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Erich Goldbach
24 articles

Tamiya 1/48th Scale Skyraider of VA 215

August 29, 2014 · in Aviation · · 20 · 1.9K

Well, it seems like forever and a day since I've posted model anything on this great site. Life has been crazy-laid off-job search-landed new job and so on. I am truly inspired every time I log onto this site- such great talent and comrade- good stuff. Yesterday, I took a keen interest in Ramon R. Lomeli's article on his Able Dog of VA215 “Barn Owls” while serving on board of the USS Hancock circa 1966 because a great long time family friend of mine by the name of Bruce Whitcomb was also assigned to VA-215 Barn Owls and flew off the USS Hancock. As a kid growing up, Bruce was always bigger than life, navy pilot, airline pilot, and private pilot, driver of many fast cars and motorcycles. He is truly a gentleman first class, and possesses one wicked dry sense of humor to boot! About 10 years ago, I built him a model of the he flew while on flight duty on the Hancock. Building that model for Bruce was truly an honor for me and I am happy to know that he truly appreciated my gift and displays it proudly in his study. Awhile back, that model was damaged during a cross country move and found its way back to my workbench for an overhaul and an upgrade to the display case that houses it (carrier deck, Barn Owls badge and his Navy Wings). Along with the broken model and his Wings came a short history of his aviation career. I thought some of you would enjoy it….

                                Chronology of an Aviator's Career 

-Entered Navy pre-flight training Sept 1957
-Primary training: Soloed in T34 Mentor, March 13, 1958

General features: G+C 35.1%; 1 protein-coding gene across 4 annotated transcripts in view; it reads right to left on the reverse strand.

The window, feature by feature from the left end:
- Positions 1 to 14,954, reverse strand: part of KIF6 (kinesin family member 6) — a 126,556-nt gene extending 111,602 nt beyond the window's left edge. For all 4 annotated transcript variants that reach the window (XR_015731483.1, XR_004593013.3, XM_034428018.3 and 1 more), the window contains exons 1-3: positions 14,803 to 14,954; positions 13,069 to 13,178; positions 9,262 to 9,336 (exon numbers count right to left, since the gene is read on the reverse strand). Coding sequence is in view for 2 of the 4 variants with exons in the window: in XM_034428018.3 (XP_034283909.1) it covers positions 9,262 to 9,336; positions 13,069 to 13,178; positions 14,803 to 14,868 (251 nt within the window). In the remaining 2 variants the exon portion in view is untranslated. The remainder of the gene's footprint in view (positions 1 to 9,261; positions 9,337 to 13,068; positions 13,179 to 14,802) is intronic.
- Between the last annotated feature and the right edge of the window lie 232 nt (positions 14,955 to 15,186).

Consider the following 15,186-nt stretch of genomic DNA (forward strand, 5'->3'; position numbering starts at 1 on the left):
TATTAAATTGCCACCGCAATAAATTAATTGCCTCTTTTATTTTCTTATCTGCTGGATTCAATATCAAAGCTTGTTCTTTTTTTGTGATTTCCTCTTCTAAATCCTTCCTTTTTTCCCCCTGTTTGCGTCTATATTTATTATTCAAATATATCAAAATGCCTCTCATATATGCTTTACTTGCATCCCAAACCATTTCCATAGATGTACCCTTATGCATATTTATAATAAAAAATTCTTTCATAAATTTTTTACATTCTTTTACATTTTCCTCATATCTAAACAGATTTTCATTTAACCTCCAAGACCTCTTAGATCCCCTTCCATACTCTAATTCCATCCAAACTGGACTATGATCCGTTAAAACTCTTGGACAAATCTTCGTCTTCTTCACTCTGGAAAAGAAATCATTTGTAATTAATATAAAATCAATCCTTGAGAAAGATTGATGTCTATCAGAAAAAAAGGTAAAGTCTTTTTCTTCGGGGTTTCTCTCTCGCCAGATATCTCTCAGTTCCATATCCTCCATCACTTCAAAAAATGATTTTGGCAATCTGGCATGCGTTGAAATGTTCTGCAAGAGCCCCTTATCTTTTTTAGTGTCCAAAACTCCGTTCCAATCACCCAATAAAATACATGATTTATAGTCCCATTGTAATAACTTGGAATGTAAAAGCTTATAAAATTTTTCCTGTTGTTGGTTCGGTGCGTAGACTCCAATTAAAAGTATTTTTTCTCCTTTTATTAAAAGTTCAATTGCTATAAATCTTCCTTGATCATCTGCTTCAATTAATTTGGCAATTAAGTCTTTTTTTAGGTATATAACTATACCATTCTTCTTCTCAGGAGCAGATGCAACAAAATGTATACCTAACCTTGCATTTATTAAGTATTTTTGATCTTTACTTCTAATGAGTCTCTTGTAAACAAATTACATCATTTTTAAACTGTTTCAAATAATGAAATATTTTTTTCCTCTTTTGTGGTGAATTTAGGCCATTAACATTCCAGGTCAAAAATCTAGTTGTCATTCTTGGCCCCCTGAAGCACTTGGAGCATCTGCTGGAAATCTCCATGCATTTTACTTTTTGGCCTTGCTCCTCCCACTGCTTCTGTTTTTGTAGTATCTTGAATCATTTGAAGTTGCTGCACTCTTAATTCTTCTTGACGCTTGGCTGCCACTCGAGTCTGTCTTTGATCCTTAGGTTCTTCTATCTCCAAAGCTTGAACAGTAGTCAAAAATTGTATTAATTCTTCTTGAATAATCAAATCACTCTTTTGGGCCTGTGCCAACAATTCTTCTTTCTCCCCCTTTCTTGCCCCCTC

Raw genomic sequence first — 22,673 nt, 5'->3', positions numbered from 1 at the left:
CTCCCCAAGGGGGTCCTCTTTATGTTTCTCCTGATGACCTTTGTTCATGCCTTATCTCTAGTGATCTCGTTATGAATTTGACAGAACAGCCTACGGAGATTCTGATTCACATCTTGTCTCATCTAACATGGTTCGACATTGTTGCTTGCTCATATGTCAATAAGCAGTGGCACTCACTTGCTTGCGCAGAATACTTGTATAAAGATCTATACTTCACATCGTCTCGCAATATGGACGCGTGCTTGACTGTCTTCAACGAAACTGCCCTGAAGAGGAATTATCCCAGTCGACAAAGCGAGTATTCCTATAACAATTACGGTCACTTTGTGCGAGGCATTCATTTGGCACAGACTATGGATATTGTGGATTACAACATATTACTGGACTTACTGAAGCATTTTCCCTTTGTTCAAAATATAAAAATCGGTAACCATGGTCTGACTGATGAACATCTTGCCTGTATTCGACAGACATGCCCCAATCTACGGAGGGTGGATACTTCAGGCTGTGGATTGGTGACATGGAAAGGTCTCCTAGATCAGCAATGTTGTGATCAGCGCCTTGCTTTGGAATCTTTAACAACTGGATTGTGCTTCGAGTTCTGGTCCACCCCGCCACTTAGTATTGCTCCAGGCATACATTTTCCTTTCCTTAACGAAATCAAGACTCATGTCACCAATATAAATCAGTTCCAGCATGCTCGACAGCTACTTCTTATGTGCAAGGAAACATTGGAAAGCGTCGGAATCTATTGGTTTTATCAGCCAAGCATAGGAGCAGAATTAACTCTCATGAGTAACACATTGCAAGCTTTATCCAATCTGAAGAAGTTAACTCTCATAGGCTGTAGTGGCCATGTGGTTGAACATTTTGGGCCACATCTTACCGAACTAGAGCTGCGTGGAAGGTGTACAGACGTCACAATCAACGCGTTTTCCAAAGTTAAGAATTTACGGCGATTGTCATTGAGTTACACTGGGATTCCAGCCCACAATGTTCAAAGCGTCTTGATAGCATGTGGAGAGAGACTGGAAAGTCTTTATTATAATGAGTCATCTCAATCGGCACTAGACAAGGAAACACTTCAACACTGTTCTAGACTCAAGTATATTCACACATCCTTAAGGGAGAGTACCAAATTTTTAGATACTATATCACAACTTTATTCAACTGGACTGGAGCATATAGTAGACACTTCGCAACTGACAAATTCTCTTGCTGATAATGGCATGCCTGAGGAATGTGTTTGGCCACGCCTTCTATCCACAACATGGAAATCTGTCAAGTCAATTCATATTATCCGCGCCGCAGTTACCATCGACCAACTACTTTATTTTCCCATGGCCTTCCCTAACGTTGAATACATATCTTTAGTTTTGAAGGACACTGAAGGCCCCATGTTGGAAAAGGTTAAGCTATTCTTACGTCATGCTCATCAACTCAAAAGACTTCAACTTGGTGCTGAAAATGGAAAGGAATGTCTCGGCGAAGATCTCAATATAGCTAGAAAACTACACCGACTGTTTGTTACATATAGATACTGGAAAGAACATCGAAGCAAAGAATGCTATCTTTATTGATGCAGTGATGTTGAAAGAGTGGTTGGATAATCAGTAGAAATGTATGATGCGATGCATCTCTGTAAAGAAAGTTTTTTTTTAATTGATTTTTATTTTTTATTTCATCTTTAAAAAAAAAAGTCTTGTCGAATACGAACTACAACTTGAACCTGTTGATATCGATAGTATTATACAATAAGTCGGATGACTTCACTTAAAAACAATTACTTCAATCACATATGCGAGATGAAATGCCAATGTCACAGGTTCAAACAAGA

-Basic training: Flew T28 B and C
-Carrier qualification flying the T28C, landing on the USS Antietam August 28, 1958
-Instrument training in the T1A (TV2) - final phase of basic training
-Advanced training in the AD Skyraider, AD6 & 7 (AIH)
-Navy Wings and Commission June 1959
-Assigned to VA 215. Made two cruises to Westpac. USS Lexington and USS Hancock
(Made Centurion on the Hancock-100+ landings)
-Assigned shore duty NAS Miramar. Flew T1A, S2F COD, C45 (SNB), C47 and C117
-Flew F9F8T as instrument instructor
-In 1964, after 7 years and 3 months in the Navy, returned to civilian life and was hired by American Airlines, February 8, 1965.
-Flew DC 6 & 7 as engineer and co-pilot on Electra and Convair 990 out of Chicago
-Transferred to San Francisco early 1967 and flew the Boeing 707 and 747 as co-pilot.
-Transferred to San Diego February 1974 and flew Captain on the 727, 707, 757, 767 and MD-11
-Retired September 6, 1997

Reader reactions:
6  Awesome

5 additional images. Click to enlarge.

20 responses

  1. AWESOME! Your display has made his Spad come alive!

  2. Brilliant Skyraider Erich, welcolme back 🙂

  3. That is a great looking Skyraider! I love it and am inspired to build another one because of it! Nice work on the deck as well, and congrats on the new gig! Awesome, dude!

  4. Looks great Erich.
    Nice Spad mate.
    I like the story behind it as well.